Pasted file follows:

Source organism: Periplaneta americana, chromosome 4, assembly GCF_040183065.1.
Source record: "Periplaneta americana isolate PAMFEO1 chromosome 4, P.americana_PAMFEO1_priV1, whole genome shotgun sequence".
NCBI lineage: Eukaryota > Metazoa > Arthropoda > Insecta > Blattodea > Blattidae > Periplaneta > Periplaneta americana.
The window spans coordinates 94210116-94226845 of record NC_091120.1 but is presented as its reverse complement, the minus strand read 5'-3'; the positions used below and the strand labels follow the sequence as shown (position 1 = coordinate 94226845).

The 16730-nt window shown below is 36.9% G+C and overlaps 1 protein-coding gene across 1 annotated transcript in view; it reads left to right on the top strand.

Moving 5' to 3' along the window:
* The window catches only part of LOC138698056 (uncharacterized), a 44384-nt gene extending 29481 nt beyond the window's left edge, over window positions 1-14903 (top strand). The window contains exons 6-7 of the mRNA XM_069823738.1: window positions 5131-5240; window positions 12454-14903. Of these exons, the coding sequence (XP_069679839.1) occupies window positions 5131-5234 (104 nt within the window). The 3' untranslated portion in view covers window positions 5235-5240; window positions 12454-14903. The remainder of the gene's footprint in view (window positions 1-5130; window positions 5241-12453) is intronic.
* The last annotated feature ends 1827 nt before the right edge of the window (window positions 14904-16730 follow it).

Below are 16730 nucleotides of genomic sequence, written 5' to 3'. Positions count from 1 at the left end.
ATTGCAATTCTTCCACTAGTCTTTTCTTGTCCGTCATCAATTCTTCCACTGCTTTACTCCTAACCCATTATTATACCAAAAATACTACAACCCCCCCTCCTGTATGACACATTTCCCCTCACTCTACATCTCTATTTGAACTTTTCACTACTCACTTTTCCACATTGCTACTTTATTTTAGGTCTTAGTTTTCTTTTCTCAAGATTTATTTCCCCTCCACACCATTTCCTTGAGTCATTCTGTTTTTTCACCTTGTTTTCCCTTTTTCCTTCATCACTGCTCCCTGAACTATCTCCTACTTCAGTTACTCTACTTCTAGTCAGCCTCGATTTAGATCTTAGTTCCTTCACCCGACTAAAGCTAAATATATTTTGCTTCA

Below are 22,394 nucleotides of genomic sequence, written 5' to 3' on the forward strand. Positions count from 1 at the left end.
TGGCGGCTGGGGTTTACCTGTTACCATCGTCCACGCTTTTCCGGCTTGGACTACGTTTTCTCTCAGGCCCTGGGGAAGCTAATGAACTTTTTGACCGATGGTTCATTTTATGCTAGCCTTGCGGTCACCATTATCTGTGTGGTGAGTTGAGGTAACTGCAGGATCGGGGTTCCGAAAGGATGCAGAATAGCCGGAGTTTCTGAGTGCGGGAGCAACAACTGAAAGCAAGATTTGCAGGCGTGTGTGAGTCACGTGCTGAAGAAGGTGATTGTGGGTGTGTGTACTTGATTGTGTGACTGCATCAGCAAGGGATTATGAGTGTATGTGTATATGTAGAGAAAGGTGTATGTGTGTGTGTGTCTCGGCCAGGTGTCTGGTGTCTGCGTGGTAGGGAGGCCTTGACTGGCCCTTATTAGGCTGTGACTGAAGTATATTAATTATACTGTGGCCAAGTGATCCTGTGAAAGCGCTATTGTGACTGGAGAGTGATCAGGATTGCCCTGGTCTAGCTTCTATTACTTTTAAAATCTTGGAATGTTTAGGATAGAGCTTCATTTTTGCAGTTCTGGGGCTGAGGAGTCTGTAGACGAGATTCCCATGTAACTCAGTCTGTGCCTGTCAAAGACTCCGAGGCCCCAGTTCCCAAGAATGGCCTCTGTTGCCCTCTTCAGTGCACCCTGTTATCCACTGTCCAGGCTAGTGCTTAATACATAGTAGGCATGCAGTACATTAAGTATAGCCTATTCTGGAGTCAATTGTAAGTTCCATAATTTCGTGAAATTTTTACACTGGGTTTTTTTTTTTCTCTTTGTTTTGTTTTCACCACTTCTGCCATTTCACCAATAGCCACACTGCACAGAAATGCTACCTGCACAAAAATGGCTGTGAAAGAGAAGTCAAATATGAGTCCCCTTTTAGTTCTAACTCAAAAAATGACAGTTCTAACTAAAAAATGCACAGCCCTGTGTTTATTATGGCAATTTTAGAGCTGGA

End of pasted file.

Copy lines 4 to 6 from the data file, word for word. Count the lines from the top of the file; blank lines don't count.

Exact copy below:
The window spans coordinates 94210116-94226845 of record NC_091120.1 but is presented as its reverse complement, the minus strand read 5'-3'; the positions used below and the strand labels follow the sequence as shown (position 1 = coordinate 94226845).

The 16730-nt window shown below is 36.9% G+C and overlaps 1 protein-coding gene across 1 annotated transcript in view; it reads left to right on the top strand.

Moving 5' to 3' along the window: